How To Make One-On-One Meetings Work


Knowing what the meeting is and why to conduct the meeting gives you a great start. The only thing left to do is figure out how to make this work. It starts, of course, by budgeting adequate time to ensure quality meetings that are consistently held.

Break it down to figure out exactly how much time you must dedicate to one-on-one meetings may not be as much as you think. If you have four direct reports, for example, you may choose to meet with each of them one hour every other week. That adds up to eight hours a month which is 5% or less of your time. It's a good investment of your time if, for no other reason, it will save you time in the long run.

Once you have allocated your time, you'll want to explain the purpose of these meetings to each team member. Help them to understand from the beginning that this is not a meeting where you will do all the talking. Then stay true to these commitments of time, of setting a mutual agenda, and of creating a two-way exchange.

In each meeting, be sure to keep a positive and future-focused agenda. These meetings will be unproductive and a burden if they become looking back at what cannot be changed, or griping about what has already happened. Set the example by opening on what is positive and future-focused. If your direct report continually looks backwards or becomes negative, shift the conversation by asking "what can we do about this going forward?" Or "What will you do to achieve a different result next time?" If you refuse to participate in a blame and shame game, soon the employee will realize that those conversations are not appropriate.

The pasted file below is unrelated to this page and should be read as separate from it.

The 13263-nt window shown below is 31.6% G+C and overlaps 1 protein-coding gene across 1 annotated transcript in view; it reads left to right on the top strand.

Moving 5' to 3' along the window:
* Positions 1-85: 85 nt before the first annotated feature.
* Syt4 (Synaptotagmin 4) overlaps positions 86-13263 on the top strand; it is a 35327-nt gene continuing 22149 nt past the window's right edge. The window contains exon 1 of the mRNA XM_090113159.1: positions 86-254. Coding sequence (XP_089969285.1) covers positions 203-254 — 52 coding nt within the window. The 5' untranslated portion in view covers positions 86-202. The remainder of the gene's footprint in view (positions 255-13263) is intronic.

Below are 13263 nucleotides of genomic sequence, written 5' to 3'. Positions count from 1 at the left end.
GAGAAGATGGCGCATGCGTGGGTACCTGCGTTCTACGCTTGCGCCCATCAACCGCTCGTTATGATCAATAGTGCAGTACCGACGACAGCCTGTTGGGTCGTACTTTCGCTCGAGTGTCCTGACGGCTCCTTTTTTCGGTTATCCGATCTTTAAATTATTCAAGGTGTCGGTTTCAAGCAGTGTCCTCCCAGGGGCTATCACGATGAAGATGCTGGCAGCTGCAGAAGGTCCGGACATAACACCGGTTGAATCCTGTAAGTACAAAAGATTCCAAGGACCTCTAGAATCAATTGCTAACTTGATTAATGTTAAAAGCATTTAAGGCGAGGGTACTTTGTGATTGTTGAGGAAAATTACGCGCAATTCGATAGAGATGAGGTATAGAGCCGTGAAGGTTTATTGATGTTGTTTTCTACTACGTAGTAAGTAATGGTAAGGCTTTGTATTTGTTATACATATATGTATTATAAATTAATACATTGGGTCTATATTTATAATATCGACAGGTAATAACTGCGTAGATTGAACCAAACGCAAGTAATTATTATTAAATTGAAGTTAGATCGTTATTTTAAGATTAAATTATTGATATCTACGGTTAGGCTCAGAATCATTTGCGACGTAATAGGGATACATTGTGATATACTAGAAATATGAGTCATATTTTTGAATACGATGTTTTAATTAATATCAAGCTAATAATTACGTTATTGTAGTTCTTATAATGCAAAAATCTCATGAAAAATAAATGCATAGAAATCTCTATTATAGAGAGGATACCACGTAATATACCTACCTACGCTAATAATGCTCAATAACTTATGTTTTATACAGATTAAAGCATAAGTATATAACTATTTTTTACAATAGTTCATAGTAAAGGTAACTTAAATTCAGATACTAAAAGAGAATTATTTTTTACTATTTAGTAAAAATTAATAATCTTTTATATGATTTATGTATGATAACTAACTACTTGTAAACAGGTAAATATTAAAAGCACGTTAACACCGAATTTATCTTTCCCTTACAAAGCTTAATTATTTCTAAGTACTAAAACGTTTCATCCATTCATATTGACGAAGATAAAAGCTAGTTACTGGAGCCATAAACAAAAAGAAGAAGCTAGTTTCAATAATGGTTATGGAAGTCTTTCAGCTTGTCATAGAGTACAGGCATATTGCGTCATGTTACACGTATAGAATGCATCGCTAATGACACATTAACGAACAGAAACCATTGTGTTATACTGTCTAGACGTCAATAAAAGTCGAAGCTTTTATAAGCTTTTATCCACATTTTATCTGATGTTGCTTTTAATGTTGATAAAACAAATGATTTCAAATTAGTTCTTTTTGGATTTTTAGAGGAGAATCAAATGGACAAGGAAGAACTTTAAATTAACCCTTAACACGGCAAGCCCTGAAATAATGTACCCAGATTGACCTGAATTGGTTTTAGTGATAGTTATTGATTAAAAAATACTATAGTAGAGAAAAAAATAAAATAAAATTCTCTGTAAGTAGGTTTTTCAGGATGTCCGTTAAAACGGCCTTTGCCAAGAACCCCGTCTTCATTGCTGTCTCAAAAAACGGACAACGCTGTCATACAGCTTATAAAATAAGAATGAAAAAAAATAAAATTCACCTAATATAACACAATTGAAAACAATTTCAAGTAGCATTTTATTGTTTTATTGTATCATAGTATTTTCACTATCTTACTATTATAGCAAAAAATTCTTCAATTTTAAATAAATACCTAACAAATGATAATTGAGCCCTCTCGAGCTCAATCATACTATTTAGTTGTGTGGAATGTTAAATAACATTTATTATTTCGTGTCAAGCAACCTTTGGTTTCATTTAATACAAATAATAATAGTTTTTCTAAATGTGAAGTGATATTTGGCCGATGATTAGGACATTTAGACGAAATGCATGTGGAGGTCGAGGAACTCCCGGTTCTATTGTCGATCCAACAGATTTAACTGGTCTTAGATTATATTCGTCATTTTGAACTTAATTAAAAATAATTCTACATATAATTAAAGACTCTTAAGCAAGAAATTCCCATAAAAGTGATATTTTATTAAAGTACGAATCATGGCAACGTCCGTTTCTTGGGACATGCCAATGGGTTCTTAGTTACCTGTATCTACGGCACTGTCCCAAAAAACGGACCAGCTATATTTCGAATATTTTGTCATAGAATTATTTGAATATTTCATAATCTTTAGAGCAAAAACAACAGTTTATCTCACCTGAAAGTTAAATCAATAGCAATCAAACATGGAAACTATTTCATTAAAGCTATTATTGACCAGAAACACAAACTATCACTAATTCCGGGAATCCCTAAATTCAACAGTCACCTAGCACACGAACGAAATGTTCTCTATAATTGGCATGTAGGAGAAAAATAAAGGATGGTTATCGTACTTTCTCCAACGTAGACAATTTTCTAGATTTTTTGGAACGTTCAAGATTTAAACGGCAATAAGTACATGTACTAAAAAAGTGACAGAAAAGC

Finally, your one-on-one meetings should not become replacements for giving feedback in the moment.  When you observe something happening that requires immediate attention to correct or something that deserves immediate recognition, don't hold back. The meetings are for going deeper into important topics. They do not replace all the other routine conversations and spontaneous interactions you're having with your direct reports.

Organizations with one-on-one conversations occurring regularly do report higher levels of employee engagement, better communication overall and fewer meetings related to rework and after-the-fact problem-solving.

It's a great new practice to introduce as you enter the new year.



{#/pub/images/DebCalvertNew.jpg}Written by Deb Calvert, President, People First Productivity Solutions-Author of the DISCOVER Questions book series, Deb has worked as a sales productivity specialist and sales researcher since 2000. She is certified as a Master Sales Coach, Master Trainer, and host of CONNECT! an online radio show for selling professionals where listeners ignite their selling power in just an hour. Deb helps companies to boost productivity through people development. This work includes leadership program design and facilitation, strategic planning with executive teams, team effectiveness work, and performance management program design. 


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Comments (1)

Saulo posted on: January 7, 2014

Totally agree, but cultural differences should be considered during the organisation of this meeting